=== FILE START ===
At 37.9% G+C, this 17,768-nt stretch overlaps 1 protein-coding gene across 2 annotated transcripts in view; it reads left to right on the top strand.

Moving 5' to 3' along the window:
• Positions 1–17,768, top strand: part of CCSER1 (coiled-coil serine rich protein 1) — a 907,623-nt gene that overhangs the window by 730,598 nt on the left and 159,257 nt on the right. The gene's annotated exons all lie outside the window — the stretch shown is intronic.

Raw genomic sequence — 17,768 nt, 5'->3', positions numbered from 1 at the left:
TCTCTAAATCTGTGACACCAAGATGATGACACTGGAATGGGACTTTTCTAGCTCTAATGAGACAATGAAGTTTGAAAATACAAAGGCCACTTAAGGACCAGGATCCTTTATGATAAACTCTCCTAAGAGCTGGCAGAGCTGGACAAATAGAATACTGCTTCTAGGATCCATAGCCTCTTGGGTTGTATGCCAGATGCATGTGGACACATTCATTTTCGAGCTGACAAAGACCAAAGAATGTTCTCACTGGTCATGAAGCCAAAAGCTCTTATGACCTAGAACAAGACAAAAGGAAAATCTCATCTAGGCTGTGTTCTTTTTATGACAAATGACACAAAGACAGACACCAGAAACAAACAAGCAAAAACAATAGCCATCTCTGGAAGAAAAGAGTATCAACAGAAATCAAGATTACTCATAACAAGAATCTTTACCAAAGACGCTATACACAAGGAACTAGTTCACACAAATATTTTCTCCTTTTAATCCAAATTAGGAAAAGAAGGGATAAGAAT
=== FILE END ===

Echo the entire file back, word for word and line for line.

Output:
At 37.9% G+C, this 17,768-nt stretch overlaps 1 protein-coding gene across 2 annotated transcripts in view; it reads left to right on the top strand.

Moving 5' to 3' along the window:
• Positions 1–17,768, top strand: part of CCSER1 (coiled-coil serine rich protein 1) — a 907,623-nt gene that overhangs the window by 730,598 nt on the left and 159,257 nt on the right. The gene's annotated exons all lie outside the window — the stretch shown is intronic.

Raw genomic sequence — 17,768 nt, 5'->3', positions numbered from 1 at the left:
TCTCTAAATCTGTGACACCAAGATGATGACACTGGAATGGGACTTTTCTAGCTCTAATGAGACAATGAAGTTTGAAAATACAAAGGCCACTTAAGGACCAGGATCCTTTATGATAAACTCTCCTAAGAGCTGGCAGAGCTGGACAAATAGAATACTGCTTCTAGGATCCATAGCCTCTTGGGTTGTATGCCAGATGCATGTGGACACATTCATTTTCGAGCTGACAAAGACCAAAGAATGTTCTCACTGGTCATGAAGCCAAAAGCTCTTATGACCTAGAACAAGACAAAAGGAAAATCTCATCTAGGCTGTGTTCTTTTTATGACAAATGACACAAAGACAGACACCAGAAACAAACAAGCAAAAACAATAGCCATCTCTGGAAGAAAAGAGTATCAACAGAAATCAAGATTACTCATAACAAGAATCTTTACCAAAGACGCTATACACAAGGAACTAGTTCACACAAATATTTTCTCCTTTTAATCCAAATTAGGAAAAGAAGGGATAAGAAT